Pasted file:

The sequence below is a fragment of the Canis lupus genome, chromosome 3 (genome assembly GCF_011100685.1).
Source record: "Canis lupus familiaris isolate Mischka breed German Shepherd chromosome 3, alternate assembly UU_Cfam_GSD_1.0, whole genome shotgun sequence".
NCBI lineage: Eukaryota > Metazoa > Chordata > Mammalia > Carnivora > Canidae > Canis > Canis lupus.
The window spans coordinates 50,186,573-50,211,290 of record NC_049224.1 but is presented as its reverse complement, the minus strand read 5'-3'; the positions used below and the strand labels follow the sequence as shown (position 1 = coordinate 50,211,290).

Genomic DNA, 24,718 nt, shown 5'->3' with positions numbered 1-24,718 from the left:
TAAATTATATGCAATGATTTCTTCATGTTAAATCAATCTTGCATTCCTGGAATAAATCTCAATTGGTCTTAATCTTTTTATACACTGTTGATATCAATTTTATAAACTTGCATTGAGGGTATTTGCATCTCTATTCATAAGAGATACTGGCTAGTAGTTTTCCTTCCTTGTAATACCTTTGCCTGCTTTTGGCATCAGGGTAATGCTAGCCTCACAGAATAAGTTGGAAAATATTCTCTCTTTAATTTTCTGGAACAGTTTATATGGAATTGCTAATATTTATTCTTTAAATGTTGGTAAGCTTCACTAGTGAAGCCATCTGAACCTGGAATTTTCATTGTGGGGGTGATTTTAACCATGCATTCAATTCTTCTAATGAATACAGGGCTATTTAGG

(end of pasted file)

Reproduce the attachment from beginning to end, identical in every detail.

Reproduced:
The sequence below is a fragment of the Canis lupus genome, chromosome 3 (genome assembly GCF_011100685.1).
Source record: "Canis lupus familiaris isolate Mischka breed German Shepherd chromosome 3, alternate assembly UU_Cfam_GSD_1.0, whole genome shotgun sequence".
NCBI lineage: Eukaryota > Metazoa > Chordata > Mammalia > Carnivora > Canidae > Canis > Canis lupus.
The window spans coordinates 50,186,573-50,211,290 of record NC_049224.1 but is presented as its reverse complement, the minus strand read 5'-3'; the positions used below and the strand labels follow the sequence as shown (position 1 = coordinate 50,211,290).

Genomic DNA, 24,718 nt, shown 5'->3' with positions numbered 1-24,718 from the left:
TAAATTATATGCAATGATTTCTTCATGTTAAATCAATCTTGCATTCCTGGAATAAATCTCAATTGGTCTTAATCTTTTTATACACTGTTGATATCAATTTTATAAACTTGCATTGAGGGTATTTGCATCTCTATTCATAAGAGATACTGGCTAGTAGTTTTCCTTCCTTGTAATACCTTTGCCTGCTTTTGGCATCAGGGTAATGCTAGCCTCACAGAATAAGTTGGAAAATATTCTCTCTTTAATTTTCTGGAACAGTTTATATGGAATTGCTAATATTTATTCTTTAAATGTTGGTAAGCTTCACTAGTGAAGCCATCTGAACCTGGAATTTTCATTGTGGGGGTGATTTTAACCATGCATTCAATTCTTCTAATGAATACAGGGCTATTTAGG